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John, I did not. It usually sits better than it did this time. How does it locate the two sections? Simply by the bolts clamping the two together?

 

If so that may help as it appears to be the exhaust manifold is slightly out of line to the intake. It may have a warp too looking at the pattern of soot it left behind when I took it off to put the engine back in the car.

 

I'll take a look if it wants to split when I get back home (currently in Texas for a wedding, been seeing all the shiny cars and bikes heading to Mississippi the opposite way all day- Cruisin' The Coast starts tomorrow).

 

Phil

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.As you know, it onnly takes a few .0001 inch to leak. The 4 bolts could possibly have left it shift a little through handling, on /off the bench. It is 60 + years old and things get brittle. I had mine apart when i repaired the heat riser. The new gasket between the intake/exhaust manifolds will compress slightly.thats why i left them loose.. if you have new gaskets all around, i would sequence torque all 14 bolts/studs together. (Intake/exhaust studs to block and manifold to manifold bolts) hope th8s helps.  Nice job on the trans... John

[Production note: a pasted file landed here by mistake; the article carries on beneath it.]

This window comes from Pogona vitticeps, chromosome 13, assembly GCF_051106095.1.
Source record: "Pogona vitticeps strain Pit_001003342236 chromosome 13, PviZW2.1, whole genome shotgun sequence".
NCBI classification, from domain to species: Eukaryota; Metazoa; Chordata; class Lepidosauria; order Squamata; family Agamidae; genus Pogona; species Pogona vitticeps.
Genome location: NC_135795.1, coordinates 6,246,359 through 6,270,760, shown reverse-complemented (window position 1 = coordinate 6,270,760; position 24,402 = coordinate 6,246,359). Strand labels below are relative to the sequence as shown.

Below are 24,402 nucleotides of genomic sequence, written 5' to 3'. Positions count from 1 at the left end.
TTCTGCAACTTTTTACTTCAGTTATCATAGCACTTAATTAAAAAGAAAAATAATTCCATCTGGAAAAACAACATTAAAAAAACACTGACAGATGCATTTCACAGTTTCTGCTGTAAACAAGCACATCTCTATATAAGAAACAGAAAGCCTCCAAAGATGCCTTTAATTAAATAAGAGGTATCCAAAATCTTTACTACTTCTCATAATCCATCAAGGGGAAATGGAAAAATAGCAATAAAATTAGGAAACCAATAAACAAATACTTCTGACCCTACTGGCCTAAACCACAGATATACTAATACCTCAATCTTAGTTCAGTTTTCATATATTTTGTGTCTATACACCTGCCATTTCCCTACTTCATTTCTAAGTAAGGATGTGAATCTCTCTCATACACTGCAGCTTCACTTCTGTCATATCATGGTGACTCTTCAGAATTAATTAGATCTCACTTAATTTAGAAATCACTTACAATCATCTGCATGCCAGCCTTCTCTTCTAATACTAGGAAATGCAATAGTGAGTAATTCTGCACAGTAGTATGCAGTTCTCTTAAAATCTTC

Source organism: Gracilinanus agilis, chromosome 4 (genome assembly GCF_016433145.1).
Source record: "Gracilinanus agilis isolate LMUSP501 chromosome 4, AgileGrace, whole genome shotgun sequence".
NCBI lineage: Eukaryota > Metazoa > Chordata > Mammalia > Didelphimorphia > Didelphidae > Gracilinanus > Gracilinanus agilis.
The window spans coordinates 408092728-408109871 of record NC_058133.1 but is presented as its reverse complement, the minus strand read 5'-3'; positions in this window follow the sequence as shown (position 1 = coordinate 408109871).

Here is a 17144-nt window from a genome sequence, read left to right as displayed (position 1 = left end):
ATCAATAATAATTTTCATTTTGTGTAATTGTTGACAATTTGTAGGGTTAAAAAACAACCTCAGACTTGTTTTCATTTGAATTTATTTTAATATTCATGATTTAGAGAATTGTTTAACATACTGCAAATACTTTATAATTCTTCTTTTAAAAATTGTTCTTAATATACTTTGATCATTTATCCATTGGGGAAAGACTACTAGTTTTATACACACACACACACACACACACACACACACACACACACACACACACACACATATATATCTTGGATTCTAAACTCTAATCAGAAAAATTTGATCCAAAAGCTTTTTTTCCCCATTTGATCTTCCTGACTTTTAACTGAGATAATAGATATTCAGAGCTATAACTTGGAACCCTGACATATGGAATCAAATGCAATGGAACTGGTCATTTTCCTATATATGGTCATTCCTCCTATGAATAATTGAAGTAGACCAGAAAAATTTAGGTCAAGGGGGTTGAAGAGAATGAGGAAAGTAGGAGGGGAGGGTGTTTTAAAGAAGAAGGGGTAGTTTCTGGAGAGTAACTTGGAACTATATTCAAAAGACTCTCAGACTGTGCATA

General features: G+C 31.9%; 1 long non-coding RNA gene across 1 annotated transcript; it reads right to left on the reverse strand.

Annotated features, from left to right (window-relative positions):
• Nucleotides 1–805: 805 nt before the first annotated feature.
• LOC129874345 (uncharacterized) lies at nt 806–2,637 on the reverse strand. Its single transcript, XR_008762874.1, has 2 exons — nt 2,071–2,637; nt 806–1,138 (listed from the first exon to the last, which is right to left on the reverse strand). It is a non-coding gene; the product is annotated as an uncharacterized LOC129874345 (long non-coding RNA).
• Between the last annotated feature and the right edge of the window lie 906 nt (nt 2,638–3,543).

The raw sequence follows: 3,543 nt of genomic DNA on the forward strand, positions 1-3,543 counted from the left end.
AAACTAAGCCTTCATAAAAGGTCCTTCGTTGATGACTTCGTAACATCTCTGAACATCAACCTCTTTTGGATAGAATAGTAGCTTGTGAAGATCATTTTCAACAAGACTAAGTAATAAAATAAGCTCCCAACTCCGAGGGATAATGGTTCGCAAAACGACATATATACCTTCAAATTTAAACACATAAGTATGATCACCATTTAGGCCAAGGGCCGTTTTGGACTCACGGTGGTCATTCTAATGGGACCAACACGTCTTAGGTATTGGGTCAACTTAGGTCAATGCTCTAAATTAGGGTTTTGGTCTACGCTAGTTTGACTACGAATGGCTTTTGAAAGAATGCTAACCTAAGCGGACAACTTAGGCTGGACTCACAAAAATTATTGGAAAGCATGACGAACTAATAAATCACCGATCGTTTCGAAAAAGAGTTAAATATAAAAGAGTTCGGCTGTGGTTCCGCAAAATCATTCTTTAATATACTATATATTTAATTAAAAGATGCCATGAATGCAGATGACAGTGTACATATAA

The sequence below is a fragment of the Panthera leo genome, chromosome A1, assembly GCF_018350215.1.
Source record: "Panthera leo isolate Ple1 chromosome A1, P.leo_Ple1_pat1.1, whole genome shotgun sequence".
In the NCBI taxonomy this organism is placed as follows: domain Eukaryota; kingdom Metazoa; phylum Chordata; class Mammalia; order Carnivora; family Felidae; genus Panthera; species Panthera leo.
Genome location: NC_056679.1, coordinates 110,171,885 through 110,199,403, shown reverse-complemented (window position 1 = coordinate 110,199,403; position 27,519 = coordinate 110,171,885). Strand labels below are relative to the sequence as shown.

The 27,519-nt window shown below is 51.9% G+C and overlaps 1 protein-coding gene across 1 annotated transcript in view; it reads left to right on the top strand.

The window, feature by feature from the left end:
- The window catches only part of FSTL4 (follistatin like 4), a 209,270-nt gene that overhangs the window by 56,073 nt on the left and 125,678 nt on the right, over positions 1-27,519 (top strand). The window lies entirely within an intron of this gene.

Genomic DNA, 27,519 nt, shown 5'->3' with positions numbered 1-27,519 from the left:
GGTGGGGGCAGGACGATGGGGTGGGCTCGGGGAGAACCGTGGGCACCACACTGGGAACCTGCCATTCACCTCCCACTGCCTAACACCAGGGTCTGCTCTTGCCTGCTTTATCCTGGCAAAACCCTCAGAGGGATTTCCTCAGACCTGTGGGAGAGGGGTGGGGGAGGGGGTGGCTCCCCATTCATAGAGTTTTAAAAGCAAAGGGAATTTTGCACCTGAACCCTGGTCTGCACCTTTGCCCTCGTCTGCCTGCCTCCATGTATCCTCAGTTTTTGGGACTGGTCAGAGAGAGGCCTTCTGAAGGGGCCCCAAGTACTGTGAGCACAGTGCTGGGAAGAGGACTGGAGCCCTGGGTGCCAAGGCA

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That's the problem, right there. John, you were correct.

 

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All 4 bolts sheared, despite application of heat. I can get a grip on 3 but one will probably need to be drilled out.

 

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For now though, they're going to soak a while in PB Blaster. 

 

Pain that the bolts sheared (didn't really expect anything less to be honest) but glad I split the manifolds because the join between the two has been leaking for a while, there's soot all over the underside of the intake manifold.

 

I'll hopefully get the bolts out, new ones in and everything sitting down nice and flat and sealed and quiet.

 

Phil

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2 hours ago, PhilAndrews said:

*head shears off*